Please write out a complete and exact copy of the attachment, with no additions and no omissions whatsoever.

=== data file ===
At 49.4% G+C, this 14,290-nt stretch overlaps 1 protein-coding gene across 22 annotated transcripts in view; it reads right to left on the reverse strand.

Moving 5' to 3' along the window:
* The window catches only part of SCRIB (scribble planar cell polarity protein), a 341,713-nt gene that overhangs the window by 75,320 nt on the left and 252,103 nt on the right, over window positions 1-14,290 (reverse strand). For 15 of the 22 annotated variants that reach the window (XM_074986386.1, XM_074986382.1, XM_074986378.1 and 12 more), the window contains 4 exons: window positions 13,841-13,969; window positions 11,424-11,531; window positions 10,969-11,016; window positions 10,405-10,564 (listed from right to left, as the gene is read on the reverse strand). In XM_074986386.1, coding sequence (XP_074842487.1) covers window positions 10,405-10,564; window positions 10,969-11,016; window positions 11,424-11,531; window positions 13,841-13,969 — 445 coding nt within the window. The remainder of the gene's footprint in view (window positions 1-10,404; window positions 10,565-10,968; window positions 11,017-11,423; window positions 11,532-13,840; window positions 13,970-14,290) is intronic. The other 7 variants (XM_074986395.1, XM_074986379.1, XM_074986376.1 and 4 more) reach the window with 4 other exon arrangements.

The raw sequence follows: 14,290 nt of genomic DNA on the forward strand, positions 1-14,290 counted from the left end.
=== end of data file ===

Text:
At 49.4% G+C, this 14,290-nt stretch overlaps 1 protein-coding gene across 22 annotated transcripts in view; it reads right to left on the reverse strand.

Moving 5' to 3' along the window:
* The window catches only part of SCRIB (scribble planar cell polarity protein), a 341,713-nt gene that overhangs the window by 75,320 nt on the left and 252,103 nt on the right, over window positions 1-14,290 (reverse strand). For 15 of the 22 annotated variants that reach the window (XM_074986386.1, XM_074986382.1, XM_074986378.1 and 12 more), the window contains 4 exons: window positions 13,841-13,969; window positions 11,424-11,531; window positions 10,969-11,016; window positions 10,405-10,564 (listed from right to left, as the gene is read on the reverse strand). In XM_074986386.1, coding sequence (XP_074842487.1) covers window positions 10,405-10,564; window positions 10,969-11,016; window positions 11,424-11,531; window positions 13,841-13,969 — 445 coding nt within the window. The remainder of the gene's footprint in view (window positions 1-10,404; window positions 10,565-10,968; window positions 11,017-11,423; window positions 11,532-13,840; window positions 13,970-14,290) is intronic. The other 7 variants (XM_074986395.1, XM_074986379.1, XM_074986376.1 and 4 more) reach the window with 4 other exon arrangements.

The raw sequence follows: 14,290 nt of genomic DNA on the forward strand, positions 1-14,290 counted from the left end.